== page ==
Risk: Embedded videos in Word documents?

[German]Security experts warn of risks in Word documents. Embedded videos can be misused for attacks. The XML format of  .docx files can be misused to download dubious JavaScript code.


Microsoft Word .docx documents can potentially contain malicious code through embedded web videos, according to security researchers. Opening a file with such a 'bomb' and clicking on the video can trigger the execution of the JavaScript code in Windows. The Register reported here that attackers could exploit this technology to trick users into installing malware on Windows systems.

Since there is no official patch for the alleged vulnerability, a workaround is to block embedded video files or take other defenses to prevent dubious documents from affecting systems and networks.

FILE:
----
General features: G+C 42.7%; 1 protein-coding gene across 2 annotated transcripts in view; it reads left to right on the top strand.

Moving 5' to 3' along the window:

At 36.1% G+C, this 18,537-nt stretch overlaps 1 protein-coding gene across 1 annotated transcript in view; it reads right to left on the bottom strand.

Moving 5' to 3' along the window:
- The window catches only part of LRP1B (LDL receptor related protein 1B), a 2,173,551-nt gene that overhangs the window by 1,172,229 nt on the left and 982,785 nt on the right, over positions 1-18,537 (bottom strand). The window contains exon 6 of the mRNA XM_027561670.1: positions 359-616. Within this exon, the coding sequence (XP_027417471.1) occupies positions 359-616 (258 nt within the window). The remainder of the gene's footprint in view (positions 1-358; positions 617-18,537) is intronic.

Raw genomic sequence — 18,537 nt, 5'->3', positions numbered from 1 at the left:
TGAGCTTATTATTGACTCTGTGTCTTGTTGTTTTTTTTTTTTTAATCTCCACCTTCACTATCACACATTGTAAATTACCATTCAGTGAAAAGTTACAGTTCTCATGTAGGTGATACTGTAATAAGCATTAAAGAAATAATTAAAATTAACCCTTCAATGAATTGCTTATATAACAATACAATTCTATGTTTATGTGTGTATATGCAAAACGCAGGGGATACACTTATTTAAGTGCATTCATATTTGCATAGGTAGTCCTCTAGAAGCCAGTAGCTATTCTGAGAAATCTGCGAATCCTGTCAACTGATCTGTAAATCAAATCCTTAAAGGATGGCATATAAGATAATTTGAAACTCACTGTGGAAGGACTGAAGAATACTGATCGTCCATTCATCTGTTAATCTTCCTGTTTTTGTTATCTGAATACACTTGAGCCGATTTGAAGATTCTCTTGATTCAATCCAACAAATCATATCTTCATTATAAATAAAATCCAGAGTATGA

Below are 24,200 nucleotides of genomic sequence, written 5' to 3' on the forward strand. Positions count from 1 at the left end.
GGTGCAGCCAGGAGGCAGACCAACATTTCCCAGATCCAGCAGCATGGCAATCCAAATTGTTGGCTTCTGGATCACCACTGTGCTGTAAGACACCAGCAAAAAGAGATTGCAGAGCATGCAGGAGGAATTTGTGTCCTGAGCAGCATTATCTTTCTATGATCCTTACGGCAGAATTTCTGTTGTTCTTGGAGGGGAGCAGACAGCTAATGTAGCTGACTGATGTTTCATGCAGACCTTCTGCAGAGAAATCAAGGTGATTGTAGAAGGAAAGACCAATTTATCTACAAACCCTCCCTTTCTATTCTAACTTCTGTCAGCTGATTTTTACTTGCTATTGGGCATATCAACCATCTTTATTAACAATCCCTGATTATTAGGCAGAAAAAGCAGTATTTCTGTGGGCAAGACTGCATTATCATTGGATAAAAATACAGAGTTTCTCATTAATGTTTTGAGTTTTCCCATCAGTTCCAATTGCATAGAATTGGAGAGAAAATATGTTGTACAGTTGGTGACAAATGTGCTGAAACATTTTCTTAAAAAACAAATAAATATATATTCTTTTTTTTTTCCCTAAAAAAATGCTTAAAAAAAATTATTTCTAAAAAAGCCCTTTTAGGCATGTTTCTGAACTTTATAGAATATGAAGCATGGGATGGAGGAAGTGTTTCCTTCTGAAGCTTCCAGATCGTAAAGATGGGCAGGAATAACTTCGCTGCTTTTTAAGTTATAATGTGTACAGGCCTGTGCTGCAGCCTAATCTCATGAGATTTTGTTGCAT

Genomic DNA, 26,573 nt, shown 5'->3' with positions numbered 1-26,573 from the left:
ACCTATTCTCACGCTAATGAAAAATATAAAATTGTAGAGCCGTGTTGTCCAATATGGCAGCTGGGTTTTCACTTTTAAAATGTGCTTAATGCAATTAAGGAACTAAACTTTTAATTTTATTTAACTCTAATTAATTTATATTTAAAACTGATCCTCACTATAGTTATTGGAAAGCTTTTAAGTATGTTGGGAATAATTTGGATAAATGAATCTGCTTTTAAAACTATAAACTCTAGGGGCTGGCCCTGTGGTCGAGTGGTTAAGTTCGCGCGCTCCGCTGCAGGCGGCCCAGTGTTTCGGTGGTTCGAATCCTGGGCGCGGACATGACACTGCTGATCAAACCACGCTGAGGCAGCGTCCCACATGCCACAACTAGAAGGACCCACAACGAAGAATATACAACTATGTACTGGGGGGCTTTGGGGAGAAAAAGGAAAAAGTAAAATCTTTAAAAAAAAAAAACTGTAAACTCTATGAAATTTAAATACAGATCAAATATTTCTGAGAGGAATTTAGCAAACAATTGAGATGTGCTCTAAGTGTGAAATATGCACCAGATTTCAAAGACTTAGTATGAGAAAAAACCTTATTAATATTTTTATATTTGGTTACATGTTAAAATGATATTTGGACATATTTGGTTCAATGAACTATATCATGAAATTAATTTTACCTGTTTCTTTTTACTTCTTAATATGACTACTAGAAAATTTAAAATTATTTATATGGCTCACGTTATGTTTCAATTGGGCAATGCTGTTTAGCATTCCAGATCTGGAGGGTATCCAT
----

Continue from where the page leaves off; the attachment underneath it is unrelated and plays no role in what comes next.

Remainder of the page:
The potential vulnerability was reported by security vendor Cymulate. The problem is how Microsoft Office 2016 and earlier versions handle video files built into Word .docx documents. If there are no security measures, the video footage opens a door for remote code execution.

Cymulate CTO Avihai Ben-Yossef says: "Attackers could use this for malicious purposes such as phishing, as the document will show the embedded online video with a link to YouTube, while disguising a hidden html/javascript code that will be running in the background and could potentially lead to further code execution scenarios."

This attack can be prepared by embedding a video (link) in a Word document. The content of the .docx file can then be unpacked and the XML file document.xml may be edited. The attacker then may replaces the link to the external video with a manipulated payload. To do this, he changes the embeddedHTML parameter to forward the iframe code of the video to any piece of HTML or JavaScript of his choice. This allows the Internet Explorer Download Manager to be opened using the embedded code file for execution.


Currently I no idea how critical the vulnerability is and under which constellations it works. Details can be found at Cymulate (but a security solutions is advertised immediately via chat) and at The Register.

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